Magic small icon 19. Magic (6-10, LW 15). Orlando, be thankful for the emergence of Jonathan Isaac as a legitimate foundational player for this franchise going forward — whatever they build, he needs to be a part of it. The Magic defense is 3.3 points per 100 possessions better when he is on the court, but that doesn’t speak to what a fantastic, switchable defender he is already, able to guard on the perimeter and protect the rim. His 25 points against Indiana are a sign his offense is starting to come along. He’s a keeper.

Thunder small icon 20. Thunder (6-10, LW 18). Oklahoma City fans are not getting to watch the star power they have seen since, well, ever (ever since the move this team has been stacked). What they should be thankful for is a gritty team that plays hard — 13 of their 16 games have been within five points in the final five minutes. Without the stars it’s harder to close those games, out, the Thunder of 5-8 in those clutch games (2-7 in games within three points in the final three minutes). I’ve seen the Thunder in person a few times now and they are hard to play against, and as the schedule softens up and they catch a few breaks this team’s record will improve).

Blazers small icon 21. Trail Blazers (6-12, LW 19). Portland fans, be thankful Damian Lillard is back in the lineup, because this roster needs him. Desperately. The Trail Blazers have not been a team that relies on passing to create open looks a lot in recent years (they were bottom five in the league in passes made a season ago). However, this season they are making 39.5 fewer passes per game than last season (second lowest in the league), which leaves Portland relying even more on isolation, and pick-and-roll creation. Which is why they need Lillard back, he’s the best they have. Terry Stotts has leaned on Lillard for 37.4 minutes a game because he has to, you can decide if all those minutes helped lead to his injury.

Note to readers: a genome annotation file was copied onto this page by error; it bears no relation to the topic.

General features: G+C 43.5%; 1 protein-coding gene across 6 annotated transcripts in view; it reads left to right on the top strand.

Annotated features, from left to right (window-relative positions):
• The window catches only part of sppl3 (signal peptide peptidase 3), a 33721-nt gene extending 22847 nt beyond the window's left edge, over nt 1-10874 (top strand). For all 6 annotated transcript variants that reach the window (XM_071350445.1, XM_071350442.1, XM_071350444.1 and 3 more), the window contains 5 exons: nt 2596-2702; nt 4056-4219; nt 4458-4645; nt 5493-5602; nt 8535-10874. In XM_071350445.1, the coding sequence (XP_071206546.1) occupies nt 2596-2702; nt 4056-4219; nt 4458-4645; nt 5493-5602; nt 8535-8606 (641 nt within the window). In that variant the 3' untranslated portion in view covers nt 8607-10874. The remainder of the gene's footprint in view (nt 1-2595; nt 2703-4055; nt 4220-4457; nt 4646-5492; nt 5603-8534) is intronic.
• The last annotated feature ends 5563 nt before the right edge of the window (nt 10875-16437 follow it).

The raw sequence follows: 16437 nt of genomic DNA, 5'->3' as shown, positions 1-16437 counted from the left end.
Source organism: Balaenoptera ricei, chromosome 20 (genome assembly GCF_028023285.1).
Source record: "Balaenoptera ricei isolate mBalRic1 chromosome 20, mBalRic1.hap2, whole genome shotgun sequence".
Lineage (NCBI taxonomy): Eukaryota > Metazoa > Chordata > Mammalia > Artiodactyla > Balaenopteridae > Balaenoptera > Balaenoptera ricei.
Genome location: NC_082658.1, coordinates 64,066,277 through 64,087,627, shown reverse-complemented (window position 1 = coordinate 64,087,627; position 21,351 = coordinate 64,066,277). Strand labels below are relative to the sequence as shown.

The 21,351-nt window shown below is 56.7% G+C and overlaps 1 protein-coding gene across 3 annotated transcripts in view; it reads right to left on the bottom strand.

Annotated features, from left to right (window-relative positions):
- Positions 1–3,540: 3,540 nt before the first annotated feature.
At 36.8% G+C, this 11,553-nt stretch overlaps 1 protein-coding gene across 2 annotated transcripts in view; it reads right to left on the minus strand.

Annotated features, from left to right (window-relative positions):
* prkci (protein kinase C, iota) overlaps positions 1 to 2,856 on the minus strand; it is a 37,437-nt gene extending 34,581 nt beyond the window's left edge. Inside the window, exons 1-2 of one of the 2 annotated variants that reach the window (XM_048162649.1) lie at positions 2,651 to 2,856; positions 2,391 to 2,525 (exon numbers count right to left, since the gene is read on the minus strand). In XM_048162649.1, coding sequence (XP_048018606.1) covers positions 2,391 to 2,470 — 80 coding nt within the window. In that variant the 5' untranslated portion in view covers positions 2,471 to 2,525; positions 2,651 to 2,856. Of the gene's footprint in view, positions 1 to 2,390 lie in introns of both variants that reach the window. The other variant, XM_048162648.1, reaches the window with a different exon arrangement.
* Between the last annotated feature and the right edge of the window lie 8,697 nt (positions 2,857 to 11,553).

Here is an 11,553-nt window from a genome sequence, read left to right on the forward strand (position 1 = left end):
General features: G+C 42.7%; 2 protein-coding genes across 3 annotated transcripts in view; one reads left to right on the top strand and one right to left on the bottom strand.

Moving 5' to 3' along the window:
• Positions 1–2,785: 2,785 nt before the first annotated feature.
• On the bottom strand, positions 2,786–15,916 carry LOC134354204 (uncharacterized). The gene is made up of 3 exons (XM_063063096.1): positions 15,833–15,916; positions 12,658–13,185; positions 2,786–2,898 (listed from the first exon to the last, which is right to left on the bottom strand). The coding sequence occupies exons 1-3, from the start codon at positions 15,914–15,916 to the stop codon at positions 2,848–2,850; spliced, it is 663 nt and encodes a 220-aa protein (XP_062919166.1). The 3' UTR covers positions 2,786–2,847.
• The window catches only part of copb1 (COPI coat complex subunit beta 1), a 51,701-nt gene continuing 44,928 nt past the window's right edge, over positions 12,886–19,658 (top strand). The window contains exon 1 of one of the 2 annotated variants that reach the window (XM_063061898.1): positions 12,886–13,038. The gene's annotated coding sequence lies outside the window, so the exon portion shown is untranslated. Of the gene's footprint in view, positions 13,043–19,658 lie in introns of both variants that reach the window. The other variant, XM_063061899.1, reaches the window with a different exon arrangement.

Pelicans small icon 22. Pelicans (6-11, LW 23). New Orleans fans, be thankful for lottery ping-pong balls. More than just that, be thankful for a team that is playing the right way even before Zion Williamson suits up — New Orleans is second in the league in passes made per game at 315.9. Wednesday night, Pelicans fans get to boo Anthony Davis, a player they never felt really embraced their city and culture, then forced his way out the bright lights. Wednesday is also a chance for Brandon Ingram, Lonzo Ball and Josh Hart to get a little revenge against a franchise they clearly were not comfortable with on several levels.

Bulls small icon 23. Bulls (6-12, LW 24). Bulls fans, be thankful that Zach LaVine’s reaction to being benched and the erratic coaching of Jim Boylen was to drop 49 points and hit the game winner against the Hornets. After hitting 13 three-pointers in that game LaVine, Boylen, and everyone around the Bulls was singing Kumbaya, but there is plenty of talk around the league about the fit of the coaching staff with this roster in Chicago, and how long until the next incident.

Spurs small icon 24. Spurs (6-12, LW 20). Be thankful for Tim Duncan, Tony Parker, Manu Ginobili and the five titles and decades of elite play they brought you. At some point for every franchise there comes a time to rebuild, and while the Spurs have pushed that back for a few years it feels like the bill is coming due (losing Kawhi Leonard really made a rebuild ultimately inevitable). Expect to hear a lot of potential trade talk about DeMar DeRozan, and to a lesser degree LaMarcus Aldridge. The struggles of Dejounte Murray this season, which have now sent him to the bench and moved Derrick White into the starting lineup, are a concern because he is seen as a good young rebuilding piece.